...
{/block}

Passing the expression might be required or not depending on the sub-block.

{#if ...}

Conditionally renders its contents based on the value of the passed expression.

If the value is false or nil, the content is suppressed, otherwise it's rendered.

It also support the optional sub-blocks {#elseif expression} and {#else}.

Example

{#if @value == 0}
  Value is 0
{#elseif @value > 0}
  Value is greater than 0
{#else}
  Value is lower than 0
{/if}

{#unless ...}

Also conditionally renders its contents based on the value of the passed expression but the behaviour is the opposite of {#if ...}.

If the value is false or nil, the content is rendered, otherwise it's suppressed.

Example

{#unless @loaded}
  The data has not been loaded.
{/unless}

{#for ...}

Performs a loop over an Enumerable.

This construct is similar to Elixir's own for special form but additionally supports an optional {#else} sub-block that allows users to render a fallback content in case the enumerable is empty.

Example

{#for item <- @items}
  Item: {item}
{#else}
  No items
{/for}

Note: The {#else} sub-block for the for construct is only supported when the expression does not contain any filter or multiple generators. Trying to use {#else} in such cases will result in a compile-time error raised by the Surface compiler.

{#case ...}

Compares the value of the given expression against each {#match pattern} until it finds a matching one.

Example

{#case @value}
  {#match [first|_]}
    First {first}
  {#match []}
    Value is empty
  {#match _}
    Value is something else
{/case}

Directives

Directives are built-in attributes that can modify the translated code of a tag or component at compile time.

Example

<div :if={@loading}>
  Loading ...
</div>

Currently, the following directives are supported:

  • :if - Conditionally render a tag (or component). The code will be rendered if the expression is evaluated to a truthy value.

  • :show - Conditionally shows/hides an HTML tag, keeping the rendered element in the DOM even when the value is false.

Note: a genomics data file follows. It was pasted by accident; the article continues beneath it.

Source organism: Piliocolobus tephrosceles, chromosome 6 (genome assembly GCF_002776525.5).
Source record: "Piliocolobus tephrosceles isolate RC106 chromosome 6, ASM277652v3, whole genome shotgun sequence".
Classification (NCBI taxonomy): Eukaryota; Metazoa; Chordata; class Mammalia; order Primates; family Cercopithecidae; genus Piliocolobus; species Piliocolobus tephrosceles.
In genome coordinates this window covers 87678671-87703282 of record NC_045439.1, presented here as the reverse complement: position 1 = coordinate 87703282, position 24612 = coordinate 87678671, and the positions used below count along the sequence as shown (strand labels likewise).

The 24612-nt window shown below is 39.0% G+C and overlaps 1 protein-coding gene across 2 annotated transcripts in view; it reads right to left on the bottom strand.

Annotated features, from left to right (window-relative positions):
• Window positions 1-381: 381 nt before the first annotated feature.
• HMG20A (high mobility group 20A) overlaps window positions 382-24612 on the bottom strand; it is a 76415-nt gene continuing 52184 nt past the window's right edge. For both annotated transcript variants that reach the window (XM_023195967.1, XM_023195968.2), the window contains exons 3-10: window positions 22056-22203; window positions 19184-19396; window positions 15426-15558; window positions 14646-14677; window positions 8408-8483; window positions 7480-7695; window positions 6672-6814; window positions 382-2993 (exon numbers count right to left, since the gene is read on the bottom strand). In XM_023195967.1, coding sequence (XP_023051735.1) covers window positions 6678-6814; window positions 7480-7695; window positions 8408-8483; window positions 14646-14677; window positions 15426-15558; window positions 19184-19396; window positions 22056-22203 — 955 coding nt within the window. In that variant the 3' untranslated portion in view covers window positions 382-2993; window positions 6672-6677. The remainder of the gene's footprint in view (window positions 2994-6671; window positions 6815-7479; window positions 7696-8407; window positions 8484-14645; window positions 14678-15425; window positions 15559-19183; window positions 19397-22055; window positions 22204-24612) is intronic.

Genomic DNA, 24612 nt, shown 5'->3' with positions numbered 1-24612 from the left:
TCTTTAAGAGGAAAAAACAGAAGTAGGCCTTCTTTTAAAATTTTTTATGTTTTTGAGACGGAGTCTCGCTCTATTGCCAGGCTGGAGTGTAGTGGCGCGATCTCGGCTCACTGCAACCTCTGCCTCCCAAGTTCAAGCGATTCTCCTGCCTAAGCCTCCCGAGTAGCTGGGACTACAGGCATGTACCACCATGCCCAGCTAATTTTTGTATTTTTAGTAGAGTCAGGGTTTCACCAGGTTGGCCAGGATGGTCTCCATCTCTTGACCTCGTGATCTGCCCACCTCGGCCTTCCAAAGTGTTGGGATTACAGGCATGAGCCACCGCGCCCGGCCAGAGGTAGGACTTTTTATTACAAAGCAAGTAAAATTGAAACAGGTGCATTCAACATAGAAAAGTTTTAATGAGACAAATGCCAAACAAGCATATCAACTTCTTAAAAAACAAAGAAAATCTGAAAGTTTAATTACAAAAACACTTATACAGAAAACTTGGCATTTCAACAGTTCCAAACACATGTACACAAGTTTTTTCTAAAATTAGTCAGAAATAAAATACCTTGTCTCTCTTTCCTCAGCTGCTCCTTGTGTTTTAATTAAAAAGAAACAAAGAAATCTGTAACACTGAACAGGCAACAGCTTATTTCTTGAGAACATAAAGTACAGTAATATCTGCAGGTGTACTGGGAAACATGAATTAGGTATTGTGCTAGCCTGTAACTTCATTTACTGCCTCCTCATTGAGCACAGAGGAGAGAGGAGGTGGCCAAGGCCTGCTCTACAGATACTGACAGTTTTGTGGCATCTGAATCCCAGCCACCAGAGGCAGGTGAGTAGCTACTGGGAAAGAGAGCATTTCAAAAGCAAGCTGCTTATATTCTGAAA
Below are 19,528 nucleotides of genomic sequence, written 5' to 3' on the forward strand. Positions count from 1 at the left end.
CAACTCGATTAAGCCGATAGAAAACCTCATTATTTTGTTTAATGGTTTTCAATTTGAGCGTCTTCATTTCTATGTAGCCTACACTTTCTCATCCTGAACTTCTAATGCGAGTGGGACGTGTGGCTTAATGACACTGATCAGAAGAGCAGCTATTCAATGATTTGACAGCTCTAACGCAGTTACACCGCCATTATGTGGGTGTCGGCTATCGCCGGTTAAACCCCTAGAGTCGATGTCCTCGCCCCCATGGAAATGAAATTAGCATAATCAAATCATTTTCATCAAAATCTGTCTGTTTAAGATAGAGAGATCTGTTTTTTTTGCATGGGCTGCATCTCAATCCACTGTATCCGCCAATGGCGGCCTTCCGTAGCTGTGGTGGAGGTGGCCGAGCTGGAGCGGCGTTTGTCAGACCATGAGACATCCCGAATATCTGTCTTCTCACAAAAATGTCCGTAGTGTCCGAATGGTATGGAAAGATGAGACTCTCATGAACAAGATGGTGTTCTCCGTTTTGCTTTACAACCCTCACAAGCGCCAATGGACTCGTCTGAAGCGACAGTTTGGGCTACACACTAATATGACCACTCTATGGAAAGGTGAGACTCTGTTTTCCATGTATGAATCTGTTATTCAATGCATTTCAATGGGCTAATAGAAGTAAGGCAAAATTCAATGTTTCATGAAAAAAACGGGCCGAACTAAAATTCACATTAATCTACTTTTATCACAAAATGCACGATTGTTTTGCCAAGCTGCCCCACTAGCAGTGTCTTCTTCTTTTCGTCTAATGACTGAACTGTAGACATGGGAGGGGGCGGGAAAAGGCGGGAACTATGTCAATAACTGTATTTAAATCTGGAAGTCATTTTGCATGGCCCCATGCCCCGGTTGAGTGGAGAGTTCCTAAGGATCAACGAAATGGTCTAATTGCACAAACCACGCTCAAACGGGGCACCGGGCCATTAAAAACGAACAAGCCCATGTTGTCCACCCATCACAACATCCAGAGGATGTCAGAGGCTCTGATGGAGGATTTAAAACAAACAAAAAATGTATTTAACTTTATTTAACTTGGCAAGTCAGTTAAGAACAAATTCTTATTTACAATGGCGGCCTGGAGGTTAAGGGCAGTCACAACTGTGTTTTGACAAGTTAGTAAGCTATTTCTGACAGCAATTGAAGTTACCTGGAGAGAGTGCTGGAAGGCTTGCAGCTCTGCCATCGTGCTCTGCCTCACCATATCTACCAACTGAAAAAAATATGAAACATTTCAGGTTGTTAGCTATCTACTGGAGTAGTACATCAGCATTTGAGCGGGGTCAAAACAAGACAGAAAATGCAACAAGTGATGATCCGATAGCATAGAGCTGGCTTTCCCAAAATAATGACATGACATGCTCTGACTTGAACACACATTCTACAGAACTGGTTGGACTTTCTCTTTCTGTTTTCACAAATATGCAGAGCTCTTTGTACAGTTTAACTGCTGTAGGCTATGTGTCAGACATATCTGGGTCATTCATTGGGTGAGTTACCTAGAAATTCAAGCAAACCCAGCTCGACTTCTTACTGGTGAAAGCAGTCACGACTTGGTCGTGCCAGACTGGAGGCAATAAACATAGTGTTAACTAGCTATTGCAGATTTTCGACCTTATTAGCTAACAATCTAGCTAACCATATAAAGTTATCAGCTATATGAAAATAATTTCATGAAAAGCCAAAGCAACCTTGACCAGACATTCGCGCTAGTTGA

• :let - Declares which slot arguments will be used in the current scope.

  • :args - Used in <#slot>, it passes slot arguments from the slot's scope to the associated content that is being prepared to fill the slot. For more information see section "Slots props" in the Slots documentation.

  • :on-[event] - Set up a server event binding by generating a phx-[event] and a phx-target in the HTML tag, defining the component itself as the default handler (target). This is the preferred way to use phx events in Surface as it can properly handle properties of type :event. Available directives are: :on-click, :on-capture-click, :on-blur, :on-focus, :on-change, :on-submit, :on-keydown, :on-keyup, :on-window-focus, :on-window-blur, :on-window-keydown and :on-window-keyup. For details, see The :on-[event] directive.

  • :values - Defines a list of values to be sent to the server when dispatching events. It generates multiple phx-value-*. One for each key-value passed, e.g., <div :values={id: @id, group: @group}>. The list of values can be either a keyword list or a map. The values will always be serialized as strings.

  • :for - Iterates over a list (generator) and renders the content of the tag (or component) for each item in the list.

    Soft deprecation alert: It's recommended to use the {#for ...} block instead of :for as there are plans to remove this directive in future versions.

  • :attrs and :props - Passes dynamic properties to a HTML tags and component, respectively.

    Soft deprecation alert: It's recommended to use {... } instead of :attrs and :props as there are plans to remove those directives in future versions.

Comments

There are two types for comments that can be injected into a Surface template, public and private.

Public comments are always sent to the browser and can be defined using the standard HTML comment syntax <!-- -->.

Private comments, on the other hand, are not sent to the browser and should be defined using {!-- --} instead.

Example

...

<!-- This comment will be sent to the browser -->

...

{!-- This comment won't be sent to the browser --}